From an article by Lalayn Baluch in the Stage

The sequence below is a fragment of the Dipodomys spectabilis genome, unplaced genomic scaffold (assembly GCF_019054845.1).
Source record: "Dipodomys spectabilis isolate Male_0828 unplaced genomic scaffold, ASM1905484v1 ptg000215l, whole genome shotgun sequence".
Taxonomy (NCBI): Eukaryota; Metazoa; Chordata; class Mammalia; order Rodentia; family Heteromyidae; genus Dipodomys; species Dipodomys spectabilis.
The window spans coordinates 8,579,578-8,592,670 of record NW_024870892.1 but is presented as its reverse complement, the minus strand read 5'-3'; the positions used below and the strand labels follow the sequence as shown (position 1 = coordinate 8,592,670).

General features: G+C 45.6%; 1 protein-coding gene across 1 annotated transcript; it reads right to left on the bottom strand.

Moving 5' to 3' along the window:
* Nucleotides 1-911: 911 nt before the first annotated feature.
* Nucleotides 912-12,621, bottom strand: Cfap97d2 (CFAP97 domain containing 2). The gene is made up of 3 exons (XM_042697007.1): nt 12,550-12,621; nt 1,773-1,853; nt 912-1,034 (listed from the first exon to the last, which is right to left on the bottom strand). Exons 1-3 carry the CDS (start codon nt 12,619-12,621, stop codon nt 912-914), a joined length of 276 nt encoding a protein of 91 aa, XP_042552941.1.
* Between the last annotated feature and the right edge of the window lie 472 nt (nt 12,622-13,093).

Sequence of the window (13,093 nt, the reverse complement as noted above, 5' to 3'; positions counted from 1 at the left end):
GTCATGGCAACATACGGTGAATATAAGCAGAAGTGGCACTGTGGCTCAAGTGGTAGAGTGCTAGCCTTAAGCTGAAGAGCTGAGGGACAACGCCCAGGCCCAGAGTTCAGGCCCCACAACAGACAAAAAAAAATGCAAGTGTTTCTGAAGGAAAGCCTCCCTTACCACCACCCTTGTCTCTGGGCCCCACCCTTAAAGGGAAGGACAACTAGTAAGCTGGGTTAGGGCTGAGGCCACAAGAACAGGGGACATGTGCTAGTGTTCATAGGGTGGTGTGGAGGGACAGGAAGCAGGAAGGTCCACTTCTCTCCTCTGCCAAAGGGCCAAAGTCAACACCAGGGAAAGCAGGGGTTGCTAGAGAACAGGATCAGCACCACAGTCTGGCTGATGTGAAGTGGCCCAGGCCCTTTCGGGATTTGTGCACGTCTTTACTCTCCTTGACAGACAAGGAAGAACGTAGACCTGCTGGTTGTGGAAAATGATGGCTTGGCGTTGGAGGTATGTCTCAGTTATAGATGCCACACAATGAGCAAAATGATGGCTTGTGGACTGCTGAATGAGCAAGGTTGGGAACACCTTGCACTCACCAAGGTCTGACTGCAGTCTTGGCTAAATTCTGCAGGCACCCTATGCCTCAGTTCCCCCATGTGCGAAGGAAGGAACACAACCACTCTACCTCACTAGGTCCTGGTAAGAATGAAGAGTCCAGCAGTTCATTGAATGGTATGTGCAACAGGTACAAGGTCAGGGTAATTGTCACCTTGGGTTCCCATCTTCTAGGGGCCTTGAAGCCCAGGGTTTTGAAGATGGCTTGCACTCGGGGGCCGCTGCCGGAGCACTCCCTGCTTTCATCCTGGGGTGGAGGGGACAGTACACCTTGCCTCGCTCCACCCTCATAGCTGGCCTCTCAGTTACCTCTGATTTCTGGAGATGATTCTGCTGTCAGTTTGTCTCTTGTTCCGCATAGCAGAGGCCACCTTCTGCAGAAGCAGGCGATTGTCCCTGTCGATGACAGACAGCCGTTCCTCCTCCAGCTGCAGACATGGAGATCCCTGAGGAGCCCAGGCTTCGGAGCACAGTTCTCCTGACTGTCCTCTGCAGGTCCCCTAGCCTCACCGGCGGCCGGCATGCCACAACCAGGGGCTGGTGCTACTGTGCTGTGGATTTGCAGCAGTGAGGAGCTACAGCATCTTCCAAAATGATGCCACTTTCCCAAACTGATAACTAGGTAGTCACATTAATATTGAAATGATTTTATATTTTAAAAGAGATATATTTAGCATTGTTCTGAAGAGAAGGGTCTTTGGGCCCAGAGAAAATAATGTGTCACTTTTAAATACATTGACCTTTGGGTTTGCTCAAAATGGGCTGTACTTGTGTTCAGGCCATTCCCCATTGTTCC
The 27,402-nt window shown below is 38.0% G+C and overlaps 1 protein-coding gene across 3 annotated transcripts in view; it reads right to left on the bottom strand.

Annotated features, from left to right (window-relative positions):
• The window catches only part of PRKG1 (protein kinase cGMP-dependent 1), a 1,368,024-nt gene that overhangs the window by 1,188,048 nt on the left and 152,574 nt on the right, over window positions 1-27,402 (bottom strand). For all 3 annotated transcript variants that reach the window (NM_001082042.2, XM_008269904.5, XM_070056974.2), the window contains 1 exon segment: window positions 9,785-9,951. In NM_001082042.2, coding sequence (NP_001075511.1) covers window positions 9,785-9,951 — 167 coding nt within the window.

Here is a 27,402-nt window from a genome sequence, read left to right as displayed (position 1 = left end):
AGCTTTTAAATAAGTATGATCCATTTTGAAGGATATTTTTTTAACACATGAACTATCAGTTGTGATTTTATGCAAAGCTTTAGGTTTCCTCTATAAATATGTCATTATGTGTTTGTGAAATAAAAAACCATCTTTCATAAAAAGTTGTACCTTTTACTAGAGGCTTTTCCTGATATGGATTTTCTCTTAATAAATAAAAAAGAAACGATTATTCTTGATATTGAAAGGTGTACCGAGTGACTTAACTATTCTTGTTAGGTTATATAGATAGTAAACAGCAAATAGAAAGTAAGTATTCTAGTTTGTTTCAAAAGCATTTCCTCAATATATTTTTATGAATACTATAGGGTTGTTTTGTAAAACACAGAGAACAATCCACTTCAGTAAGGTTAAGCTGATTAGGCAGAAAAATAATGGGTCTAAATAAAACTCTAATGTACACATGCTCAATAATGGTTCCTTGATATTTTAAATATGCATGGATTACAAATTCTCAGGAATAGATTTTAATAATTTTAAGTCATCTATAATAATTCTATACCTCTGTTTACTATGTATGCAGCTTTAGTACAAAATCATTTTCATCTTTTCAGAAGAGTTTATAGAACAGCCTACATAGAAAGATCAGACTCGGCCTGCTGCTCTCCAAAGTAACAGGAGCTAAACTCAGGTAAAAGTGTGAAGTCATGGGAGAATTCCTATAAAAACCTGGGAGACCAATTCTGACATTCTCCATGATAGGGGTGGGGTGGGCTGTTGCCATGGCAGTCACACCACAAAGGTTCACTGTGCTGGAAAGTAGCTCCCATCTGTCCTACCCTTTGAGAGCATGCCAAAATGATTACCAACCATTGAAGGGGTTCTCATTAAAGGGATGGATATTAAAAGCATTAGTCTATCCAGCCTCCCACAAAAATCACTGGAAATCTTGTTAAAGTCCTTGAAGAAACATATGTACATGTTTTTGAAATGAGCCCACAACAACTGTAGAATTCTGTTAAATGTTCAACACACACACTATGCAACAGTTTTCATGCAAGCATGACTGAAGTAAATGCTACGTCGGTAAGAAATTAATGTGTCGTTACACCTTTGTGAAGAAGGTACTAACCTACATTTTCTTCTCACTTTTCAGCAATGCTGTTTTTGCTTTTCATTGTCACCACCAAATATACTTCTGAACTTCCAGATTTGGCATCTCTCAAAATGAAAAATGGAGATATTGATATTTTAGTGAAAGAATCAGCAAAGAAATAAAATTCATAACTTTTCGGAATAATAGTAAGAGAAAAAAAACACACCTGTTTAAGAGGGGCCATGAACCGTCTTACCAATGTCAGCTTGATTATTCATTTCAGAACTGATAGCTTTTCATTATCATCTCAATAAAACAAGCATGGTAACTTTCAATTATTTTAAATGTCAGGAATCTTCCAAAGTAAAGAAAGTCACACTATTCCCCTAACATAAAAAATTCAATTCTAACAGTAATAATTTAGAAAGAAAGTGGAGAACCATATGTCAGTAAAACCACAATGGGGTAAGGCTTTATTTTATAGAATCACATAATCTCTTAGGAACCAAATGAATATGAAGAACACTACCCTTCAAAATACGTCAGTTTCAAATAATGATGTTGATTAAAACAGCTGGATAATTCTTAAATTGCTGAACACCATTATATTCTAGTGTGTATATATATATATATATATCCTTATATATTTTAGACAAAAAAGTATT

The Musicians’ Union has become the latest organisation to criticise the impact of the Licensing Act 2003 on live entertainment in the UK, accusing it of greatly increasing bureaucracy “for very little benefit”. In the MU’s submission to the Culture, Media and Sport Select Committee’s licensing regime inquiry, the musicians’ trade body argues that the legislation has failed to increase the number of live music events around the country and has deterred small venues from hosting gigs. The trade body is now calling on the government to implement “tangible benefits” for venues which do schedule events – such as tax breaks for those that host more than 50 gigs every year – to create a clearer definition of incidental music and simplify the licensing application process. Meanwhile, the union’s report also mounts pressure on the government to introduce an exemption from the legislation for small venues. The MU’s submission states that the inclusion of regulated entertainment in the licensing act is unnecessary and reveals that according to the majority of police chiefs around the country, live music has no effect on the levels of crime and disorder. It also criticises the act for giving too much weight to the opinions of the local community – which it labels the “tyranny of the minority” – and questions why residents are encouraged to object to live music events, but not to support them. Earlier this month, both Equity and the Association of Circus Proprietors in their submissions to the culture select committee, urged the government to free circuses from expensive and “bureaucratic” licensing laws. Equity also echoed the MU in calling for an exemption for small venues and said the link between entertainment and the licensing objectives were “confusing and illogical”. DCMS spokesperson Lord Davies of Oldham last week said that the government could implement a licensing concession for small venues by next spring.